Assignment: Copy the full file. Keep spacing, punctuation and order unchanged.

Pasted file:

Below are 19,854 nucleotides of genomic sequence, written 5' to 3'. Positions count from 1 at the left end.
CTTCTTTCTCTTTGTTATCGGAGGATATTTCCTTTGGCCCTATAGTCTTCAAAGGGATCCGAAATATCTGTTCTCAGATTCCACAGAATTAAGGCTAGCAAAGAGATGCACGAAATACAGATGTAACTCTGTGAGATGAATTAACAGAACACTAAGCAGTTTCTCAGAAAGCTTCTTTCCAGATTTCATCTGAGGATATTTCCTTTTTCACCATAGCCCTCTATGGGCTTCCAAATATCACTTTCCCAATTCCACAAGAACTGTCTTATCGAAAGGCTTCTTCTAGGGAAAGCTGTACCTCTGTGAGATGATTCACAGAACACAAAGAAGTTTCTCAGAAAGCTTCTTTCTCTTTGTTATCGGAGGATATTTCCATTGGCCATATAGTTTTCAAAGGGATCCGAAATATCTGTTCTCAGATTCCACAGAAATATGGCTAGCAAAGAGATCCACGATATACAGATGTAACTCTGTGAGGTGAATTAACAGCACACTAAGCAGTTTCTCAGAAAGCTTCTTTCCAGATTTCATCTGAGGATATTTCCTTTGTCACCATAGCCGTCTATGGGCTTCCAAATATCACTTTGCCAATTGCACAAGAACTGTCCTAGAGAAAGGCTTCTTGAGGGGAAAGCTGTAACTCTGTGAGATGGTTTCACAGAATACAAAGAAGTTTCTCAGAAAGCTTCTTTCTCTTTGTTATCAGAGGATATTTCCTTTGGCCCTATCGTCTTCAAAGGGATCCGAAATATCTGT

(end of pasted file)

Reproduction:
Below are 19,854 nucleotides of genomic sequence, written 5' to 3'. Positions count from 1 at the left end.
CTTCTTTCTCTTTGTTATCGGAGGATATTTCCTTTGGCCCTATAGTCTTCAAAGGGATCCGAAATATCTGTTCTCAGATTCCACAGAATTAAGGCTAGCAAAGAGATGCACGAAATACAGATGTAACTCTGTGAGATGAATTAACAGAACACTAAGCAGTTTCTCAGAAAGCTTCTTTCCAGATTTCATCTGAGGATATTTCCTTTTTCACCATAGCCCTCTATGGGCTTCCAAATATCACTTTCCCAATTCCACAAGAACTGTCTTATCGAAAGGCTTCTTCTAGGGAAAGCTGTACCTCTGTGAGATGATTCACAGAACACAAAGAAGTTTCTCAGAAAGCTTCTTTCTCTTTGTTATCGGAGGATATTTCCATTGGCCATATAGTTTTCAAAGGGATCCGAAATATCTGTTCTCAGATTCCACAGAAATATGGCTAGCAAAGAGATCCACGATATACAGATGTAACTCTGTGAGGTGAATTAACAGCACACTAAGCAGTTTCTCAGAAAGCTTCTTTCCAGATTTCATCTGAGGATATTTCCTTTGTCACCATAGCCGTCTATGGGCTTCCAAATATCACTTTGCCAATTGCACAAGAACTGTCCTAGAGAAAGGCTTCTTGAGGGGAAAGCTGTAACTCTGTGAGATGGTTTCACAGAATACAAAGAAGTTTCTCAGAAAGCTTCTTTCTCTTTGTTATCAGAGGATATTTCCTTTGGCCCTATCGTCTTCAAAGGGATCCGAAATATCTGT